I hope that by blogging about our experience with caring for a clubfoot child, it will help me:

1. Deal with the treatment that requires hell a lot of determination

2. Document Theodore’s amazing progress (he has already improved so much!)

I can only hope that my boy overcomes the new experience real soon so we can have some sort of “normality” again.


8 thoughts on “Our Clubfoot Journey: Bracing On

  1. Nurain

    Hi Yolande, I came across your blog while searching on clubfoot in Singapore. Our daughter had her first boots & bar today and it has been aweful. We had a different bar, a bended bar without any click on. She barely sleeps and scremed everytime she moves her legs. I have no idea if I’m hurting her cos it really feels like I could break her bone each time I put the boots on back again. (Her left boot kept coming off). I have no idea if there are any support page for clubfoot in sg? I am so depressed right now I don’t know what I would do.

    1. Hi Nurain, I’m so sorry to hear that your daughter is having a tough time. Unfortunately, I’m not aware of any clubfoot support page in SG. However, it is normal for them to feel uncomfortable the first few days as they get use to having the boots and bar on. It won’t break their legs though… they are very resilient! That said, the boots should NOT slip off at all for treatment to go well. Might be worth checking with her doctor if the boots are the right size and whether it has been put on real tight.

      When we first started, I was really scared that I was putting on the boots too tight for my son, but after being shown how to do it, it was fine.

      I absolutely understand how tough this is for you, but if the bar has been adjusted for your child, and the boots are correct, she will settle after a few days. As a mum, I know it’s awful seeing her scream and lose sleep over this. But this treatment is the best thing you can do for her for her feet to be corrected. Don’t give up!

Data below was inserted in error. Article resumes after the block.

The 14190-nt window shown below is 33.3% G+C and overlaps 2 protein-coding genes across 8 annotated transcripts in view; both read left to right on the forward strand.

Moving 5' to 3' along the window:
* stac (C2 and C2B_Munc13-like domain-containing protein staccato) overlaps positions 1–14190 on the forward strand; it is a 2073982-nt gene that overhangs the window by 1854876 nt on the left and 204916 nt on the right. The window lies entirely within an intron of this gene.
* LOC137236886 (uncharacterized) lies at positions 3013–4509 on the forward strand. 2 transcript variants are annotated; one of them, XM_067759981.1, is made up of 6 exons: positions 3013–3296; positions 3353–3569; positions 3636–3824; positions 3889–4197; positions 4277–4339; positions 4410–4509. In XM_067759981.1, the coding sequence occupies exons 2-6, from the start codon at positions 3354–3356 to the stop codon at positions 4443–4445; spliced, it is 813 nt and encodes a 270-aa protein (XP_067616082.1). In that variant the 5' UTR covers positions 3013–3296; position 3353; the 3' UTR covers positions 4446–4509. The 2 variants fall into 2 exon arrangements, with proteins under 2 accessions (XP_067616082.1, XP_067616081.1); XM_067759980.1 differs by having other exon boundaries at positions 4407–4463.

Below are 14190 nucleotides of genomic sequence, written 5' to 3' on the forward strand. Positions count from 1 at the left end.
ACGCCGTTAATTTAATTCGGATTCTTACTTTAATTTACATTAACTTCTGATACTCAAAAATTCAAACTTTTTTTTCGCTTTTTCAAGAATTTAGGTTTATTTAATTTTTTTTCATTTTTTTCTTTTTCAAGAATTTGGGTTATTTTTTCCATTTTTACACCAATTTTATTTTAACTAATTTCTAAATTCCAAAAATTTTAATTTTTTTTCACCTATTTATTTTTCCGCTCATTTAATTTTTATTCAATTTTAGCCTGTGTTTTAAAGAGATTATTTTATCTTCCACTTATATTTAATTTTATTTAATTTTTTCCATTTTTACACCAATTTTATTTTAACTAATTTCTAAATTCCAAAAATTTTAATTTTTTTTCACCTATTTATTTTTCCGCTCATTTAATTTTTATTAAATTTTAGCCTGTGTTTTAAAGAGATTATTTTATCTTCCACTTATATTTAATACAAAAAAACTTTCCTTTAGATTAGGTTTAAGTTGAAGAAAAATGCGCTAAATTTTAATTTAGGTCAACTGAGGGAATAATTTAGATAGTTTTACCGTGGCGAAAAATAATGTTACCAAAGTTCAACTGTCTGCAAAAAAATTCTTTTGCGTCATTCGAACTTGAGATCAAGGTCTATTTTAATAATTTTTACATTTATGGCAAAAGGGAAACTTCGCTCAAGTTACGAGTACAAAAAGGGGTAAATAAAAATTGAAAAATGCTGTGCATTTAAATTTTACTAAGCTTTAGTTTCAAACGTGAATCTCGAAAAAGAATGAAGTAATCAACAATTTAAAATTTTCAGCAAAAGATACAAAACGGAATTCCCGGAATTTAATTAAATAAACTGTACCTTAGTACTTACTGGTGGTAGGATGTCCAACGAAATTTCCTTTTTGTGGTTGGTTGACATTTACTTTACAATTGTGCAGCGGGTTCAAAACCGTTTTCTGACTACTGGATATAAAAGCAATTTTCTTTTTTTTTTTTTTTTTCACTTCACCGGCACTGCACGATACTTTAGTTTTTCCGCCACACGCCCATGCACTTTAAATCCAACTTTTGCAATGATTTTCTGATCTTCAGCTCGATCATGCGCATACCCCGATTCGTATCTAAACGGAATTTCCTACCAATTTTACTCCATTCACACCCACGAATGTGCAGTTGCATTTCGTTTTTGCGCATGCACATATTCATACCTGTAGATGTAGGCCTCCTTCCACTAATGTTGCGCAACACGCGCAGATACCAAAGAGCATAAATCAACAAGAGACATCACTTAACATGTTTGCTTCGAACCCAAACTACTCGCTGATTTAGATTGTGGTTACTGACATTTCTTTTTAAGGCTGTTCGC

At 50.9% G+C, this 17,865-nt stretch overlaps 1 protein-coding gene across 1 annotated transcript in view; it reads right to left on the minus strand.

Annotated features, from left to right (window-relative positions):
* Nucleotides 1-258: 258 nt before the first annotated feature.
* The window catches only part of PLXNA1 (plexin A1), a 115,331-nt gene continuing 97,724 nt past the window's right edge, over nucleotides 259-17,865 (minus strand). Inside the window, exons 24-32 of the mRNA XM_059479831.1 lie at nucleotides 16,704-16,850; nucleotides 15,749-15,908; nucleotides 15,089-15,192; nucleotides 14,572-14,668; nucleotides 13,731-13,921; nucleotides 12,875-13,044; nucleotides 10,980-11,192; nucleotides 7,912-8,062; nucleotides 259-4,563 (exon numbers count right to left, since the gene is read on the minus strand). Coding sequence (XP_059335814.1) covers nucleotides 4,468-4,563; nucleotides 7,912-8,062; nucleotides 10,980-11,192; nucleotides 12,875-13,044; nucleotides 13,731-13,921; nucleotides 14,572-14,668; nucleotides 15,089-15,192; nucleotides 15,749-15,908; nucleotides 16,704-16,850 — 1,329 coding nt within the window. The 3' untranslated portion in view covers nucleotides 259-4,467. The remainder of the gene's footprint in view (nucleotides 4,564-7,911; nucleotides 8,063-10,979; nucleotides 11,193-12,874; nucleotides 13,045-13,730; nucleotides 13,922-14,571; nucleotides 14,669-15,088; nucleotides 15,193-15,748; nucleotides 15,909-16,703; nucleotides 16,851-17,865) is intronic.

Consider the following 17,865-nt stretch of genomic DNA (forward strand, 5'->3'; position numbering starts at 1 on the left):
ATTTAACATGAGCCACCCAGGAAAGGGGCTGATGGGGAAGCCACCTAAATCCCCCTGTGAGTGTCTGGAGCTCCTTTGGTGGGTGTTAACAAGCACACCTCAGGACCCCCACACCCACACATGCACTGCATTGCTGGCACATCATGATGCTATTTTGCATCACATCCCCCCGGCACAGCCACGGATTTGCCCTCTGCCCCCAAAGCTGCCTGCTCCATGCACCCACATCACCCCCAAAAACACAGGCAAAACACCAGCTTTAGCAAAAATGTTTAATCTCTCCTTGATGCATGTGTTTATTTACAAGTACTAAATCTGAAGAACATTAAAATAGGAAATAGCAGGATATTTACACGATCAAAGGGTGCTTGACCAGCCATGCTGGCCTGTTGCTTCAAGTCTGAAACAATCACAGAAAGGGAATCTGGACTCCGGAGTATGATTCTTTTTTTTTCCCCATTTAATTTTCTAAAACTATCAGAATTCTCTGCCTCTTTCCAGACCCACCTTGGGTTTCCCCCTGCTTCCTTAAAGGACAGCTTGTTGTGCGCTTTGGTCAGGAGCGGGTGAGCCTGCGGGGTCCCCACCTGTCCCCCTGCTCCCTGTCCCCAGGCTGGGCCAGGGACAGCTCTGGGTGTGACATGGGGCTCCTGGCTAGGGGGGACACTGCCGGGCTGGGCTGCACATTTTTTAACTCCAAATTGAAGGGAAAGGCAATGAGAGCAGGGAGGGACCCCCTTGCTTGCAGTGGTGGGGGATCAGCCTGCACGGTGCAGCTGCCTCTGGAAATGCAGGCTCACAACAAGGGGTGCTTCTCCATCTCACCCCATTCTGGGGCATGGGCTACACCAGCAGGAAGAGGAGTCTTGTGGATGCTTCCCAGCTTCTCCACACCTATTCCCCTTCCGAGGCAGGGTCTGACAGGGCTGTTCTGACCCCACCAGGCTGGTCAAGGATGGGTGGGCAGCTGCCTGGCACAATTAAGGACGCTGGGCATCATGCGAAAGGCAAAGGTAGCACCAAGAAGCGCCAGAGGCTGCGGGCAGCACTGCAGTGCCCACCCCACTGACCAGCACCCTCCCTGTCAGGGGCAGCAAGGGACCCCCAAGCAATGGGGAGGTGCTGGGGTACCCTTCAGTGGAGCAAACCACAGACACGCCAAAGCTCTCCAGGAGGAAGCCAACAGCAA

2. Hi Yolande.
    Our boy Jack is 32 months and born with bilateral club feet.
    Have you heard of the Horton Click bar….it clips on and off the boots and makes the putting them on without a “broken leg” much easier!!!
    At the moment I am sad too. Jack has relapsed. The scary and crappie part about it is that his feet look great! Unfortunately his x ray says different.
    I hope you get some sleep soon…and little Theodore too …
    I just wanted to share with you, I hope it hasn’t scared you, I just wish now that I knew some others’ stories early on in treatment. I guess writing it down helps me too. Much love. ♡◆□>□

    1. Oh dear! Sorry to hear that it has relapsed for Jack. Does he need to be recast?

      We were given the Alfa Flex brace which just clicks on the boots too. The difficult part I struggle with is the boots themselves. I’m still not used to getting them on and off as they’re so tight. Never quite sure if I’m hurting him but I suppose with practice I’ll be more confident.

      Keeping you and Jack in my thoughts. Great to know from fellow clubfoot babies’ parents. It’s very treatable yet extremely heartbreaking journey to embark on. Wouldn’t wish it on anyone.

    1. Thank you! He’ll be in them 23/7 for 3 months and then 12 hrs per night plus 2hrs nap time till he’s 4. Seems like forever to me but I’m sure it will be all worth while in the end..

  3. foodessen

    It sounds like you are doing your best to stay positive and I strongly believe this plays an important part in anything we go through. Although I don’t know you in real life, my thoughts are with you. Stay strong, hang in there and before you know it you will have your happy boy back!